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05.01.19
Lowell Milken Facilitates 2019 Global Conference Panel on K-12 Education
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On April 30th, 2019, the discussion  "Finding Common Ground: Getting What Works Into the Classroom," took place at the Milken Global Conference in Beverly Hills, CA.  Lowell Milken moderated a distinguinshed panel of education leaders and researchers including National Institute for Excellence in Teaching CEO Dr. Candice McQueen, Vanderbilt University's Dr. Stephen P. Heyneman, University of North Carolina – Chapel Hill's Dr. Matthew Springer, National Council on Teacher Quality President Kate Walsh and American Federation of Teachers President Randi Weingarten. Panelists highlighted solutions to scaling up proven practices, centered around educator effectiveness and teacher quality. "The quality of education systems around the world cannot exceed the quality of its educators," said Lowell Milken.

Dr. Matthew Springer advocated for additional strategic pay for our nation's best teachers, citing evidence in his research that retaining highly effective teachers can result in 4-11.5 weeks of additional learning for students per school year. He pointed to places like Tennessee that had successfully used merit pay or differentiated pay for highly effective teachers as showing higher retention of their best educators—which is huge when it could add up to an additional 3 months of school. When asked about the number one way to improve the education system, he suggested placing the most effective teachers in the highest need schools.

As former Commissioner of Education in Tennessee, Dr. Candice McQueen emphasized the direct effect a sustained state-wide effort to provide teachers with professional development lead to its significant gains in student success over the past decade. She suggested that more states should follow this model by investing in teacher training using data-driven strategies, as well as provide differentiated roles within the profession to keep talented teachers in the classroom with more opportunities to increase leadership and compensation.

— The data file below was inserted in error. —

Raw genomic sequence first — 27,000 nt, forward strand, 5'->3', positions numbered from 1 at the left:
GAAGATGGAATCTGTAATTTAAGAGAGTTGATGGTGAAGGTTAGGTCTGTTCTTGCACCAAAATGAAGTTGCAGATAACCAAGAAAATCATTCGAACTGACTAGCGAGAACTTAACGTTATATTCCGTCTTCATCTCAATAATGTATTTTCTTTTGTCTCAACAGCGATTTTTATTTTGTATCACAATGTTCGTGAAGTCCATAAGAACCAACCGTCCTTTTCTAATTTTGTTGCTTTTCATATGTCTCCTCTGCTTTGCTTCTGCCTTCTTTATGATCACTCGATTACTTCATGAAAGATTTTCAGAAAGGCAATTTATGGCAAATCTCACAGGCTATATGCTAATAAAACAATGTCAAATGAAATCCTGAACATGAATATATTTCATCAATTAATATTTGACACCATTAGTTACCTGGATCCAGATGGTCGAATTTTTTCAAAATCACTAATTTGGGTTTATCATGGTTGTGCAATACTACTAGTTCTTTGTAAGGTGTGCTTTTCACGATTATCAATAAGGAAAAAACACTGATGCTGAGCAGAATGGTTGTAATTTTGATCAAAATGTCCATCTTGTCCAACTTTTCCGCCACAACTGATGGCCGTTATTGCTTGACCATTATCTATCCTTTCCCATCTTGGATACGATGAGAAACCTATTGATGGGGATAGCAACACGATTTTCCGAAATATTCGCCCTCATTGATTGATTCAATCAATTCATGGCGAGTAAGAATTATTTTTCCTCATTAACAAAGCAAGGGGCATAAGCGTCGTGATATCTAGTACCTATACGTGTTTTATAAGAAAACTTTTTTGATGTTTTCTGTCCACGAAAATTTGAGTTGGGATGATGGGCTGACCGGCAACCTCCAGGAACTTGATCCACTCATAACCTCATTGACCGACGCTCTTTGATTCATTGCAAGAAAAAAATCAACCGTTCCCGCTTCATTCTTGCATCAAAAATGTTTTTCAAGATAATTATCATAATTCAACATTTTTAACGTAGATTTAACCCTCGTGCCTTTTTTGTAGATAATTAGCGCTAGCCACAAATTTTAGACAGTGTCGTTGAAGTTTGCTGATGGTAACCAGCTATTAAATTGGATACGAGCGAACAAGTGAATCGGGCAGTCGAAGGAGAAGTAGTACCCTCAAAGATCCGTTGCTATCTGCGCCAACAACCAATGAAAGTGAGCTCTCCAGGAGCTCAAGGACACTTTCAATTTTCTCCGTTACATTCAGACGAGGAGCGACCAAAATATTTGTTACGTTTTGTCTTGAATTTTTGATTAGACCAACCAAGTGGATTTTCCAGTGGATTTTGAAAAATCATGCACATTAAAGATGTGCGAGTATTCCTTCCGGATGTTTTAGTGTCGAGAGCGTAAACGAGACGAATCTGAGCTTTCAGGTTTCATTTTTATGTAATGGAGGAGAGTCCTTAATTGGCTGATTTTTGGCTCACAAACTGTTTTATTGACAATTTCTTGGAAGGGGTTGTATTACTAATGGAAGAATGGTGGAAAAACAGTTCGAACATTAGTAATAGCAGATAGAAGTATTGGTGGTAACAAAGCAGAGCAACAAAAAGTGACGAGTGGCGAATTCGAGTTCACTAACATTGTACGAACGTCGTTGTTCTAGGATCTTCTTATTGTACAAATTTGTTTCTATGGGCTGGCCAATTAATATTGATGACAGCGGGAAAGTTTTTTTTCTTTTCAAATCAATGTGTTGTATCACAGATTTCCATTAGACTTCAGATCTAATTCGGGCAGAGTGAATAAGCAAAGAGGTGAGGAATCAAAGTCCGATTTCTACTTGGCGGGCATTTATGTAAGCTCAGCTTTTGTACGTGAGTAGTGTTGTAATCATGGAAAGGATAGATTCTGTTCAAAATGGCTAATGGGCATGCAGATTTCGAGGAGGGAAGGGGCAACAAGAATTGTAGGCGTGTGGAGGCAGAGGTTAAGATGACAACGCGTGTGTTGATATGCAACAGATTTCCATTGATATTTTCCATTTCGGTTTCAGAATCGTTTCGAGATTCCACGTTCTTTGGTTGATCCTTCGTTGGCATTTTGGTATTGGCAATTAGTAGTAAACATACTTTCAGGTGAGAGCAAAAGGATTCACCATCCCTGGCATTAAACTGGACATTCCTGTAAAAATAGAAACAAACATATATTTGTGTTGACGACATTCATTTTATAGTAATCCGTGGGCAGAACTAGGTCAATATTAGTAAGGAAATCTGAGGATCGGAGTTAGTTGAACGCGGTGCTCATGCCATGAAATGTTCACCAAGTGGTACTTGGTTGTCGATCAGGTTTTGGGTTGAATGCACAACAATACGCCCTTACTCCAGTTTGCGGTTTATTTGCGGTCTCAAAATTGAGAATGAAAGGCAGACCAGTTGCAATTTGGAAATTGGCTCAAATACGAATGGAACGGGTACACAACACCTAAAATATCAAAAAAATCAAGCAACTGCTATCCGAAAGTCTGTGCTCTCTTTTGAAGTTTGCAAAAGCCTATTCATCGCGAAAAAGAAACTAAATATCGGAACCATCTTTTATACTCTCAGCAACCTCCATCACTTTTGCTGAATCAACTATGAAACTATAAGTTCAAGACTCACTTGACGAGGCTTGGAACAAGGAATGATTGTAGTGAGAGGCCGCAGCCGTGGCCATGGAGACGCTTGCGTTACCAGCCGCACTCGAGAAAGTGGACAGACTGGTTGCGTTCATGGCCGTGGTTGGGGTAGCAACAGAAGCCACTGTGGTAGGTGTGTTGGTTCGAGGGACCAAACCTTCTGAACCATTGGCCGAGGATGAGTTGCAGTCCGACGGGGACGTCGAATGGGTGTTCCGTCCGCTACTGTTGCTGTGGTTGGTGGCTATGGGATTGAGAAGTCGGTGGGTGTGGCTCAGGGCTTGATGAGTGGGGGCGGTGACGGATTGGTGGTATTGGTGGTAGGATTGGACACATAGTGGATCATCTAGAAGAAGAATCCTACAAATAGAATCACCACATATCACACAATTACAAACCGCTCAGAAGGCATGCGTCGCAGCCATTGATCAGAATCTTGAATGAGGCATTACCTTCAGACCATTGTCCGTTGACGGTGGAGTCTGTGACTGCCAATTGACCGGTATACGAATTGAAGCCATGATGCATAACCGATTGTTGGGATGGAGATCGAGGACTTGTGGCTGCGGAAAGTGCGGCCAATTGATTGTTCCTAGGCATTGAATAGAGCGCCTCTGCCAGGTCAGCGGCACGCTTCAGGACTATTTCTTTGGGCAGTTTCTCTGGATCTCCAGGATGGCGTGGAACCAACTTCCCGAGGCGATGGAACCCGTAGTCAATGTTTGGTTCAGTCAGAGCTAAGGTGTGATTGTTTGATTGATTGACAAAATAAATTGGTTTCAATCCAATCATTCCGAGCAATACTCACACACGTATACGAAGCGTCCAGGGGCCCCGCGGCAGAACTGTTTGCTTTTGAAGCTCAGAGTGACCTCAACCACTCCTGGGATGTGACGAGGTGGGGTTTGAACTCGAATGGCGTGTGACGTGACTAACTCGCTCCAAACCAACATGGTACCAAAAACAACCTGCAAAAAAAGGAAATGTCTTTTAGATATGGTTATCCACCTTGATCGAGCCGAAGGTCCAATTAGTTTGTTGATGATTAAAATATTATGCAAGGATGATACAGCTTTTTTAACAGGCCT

Another motivation to student learning is student motivation itself, according to Dr. Heyneman. Bringing with him more than 40 years of experience researching international systems in 65 countries, he suggested America should adopt strategies that other European countries have been practicing where teachers must be certified every 3-5 years to keep pace with emerging technologies and pedagogy.

Kate Walsh spoke about the need to embrace research in teacher prep and teach kids reading and math using the strategies that have been proven to work. That we aren't regularly teaching new educators about those strategies is "malpractice," she said. The question underlying the whole discussion was one that plagues many researchers: Why is there such a disconnect between education research and practice?

American Federation of Teachers President Randi Weingarten mentioned that unions need a seat at the table, too. Unions, she said, represent teacher agency and voice, and need to be helping craft the decisions that will affect teachers and students. They can play an important role in bridging the gap between research and practice.

The panel concluded with all panelists advocating for an emphasis in legislature and educational practices to support elevating and supporting teachers as one of the most important means of improving student outcomes.

"Educator effectiveness is the single most important in-school factor determining student achievement," said Lowell Milken.

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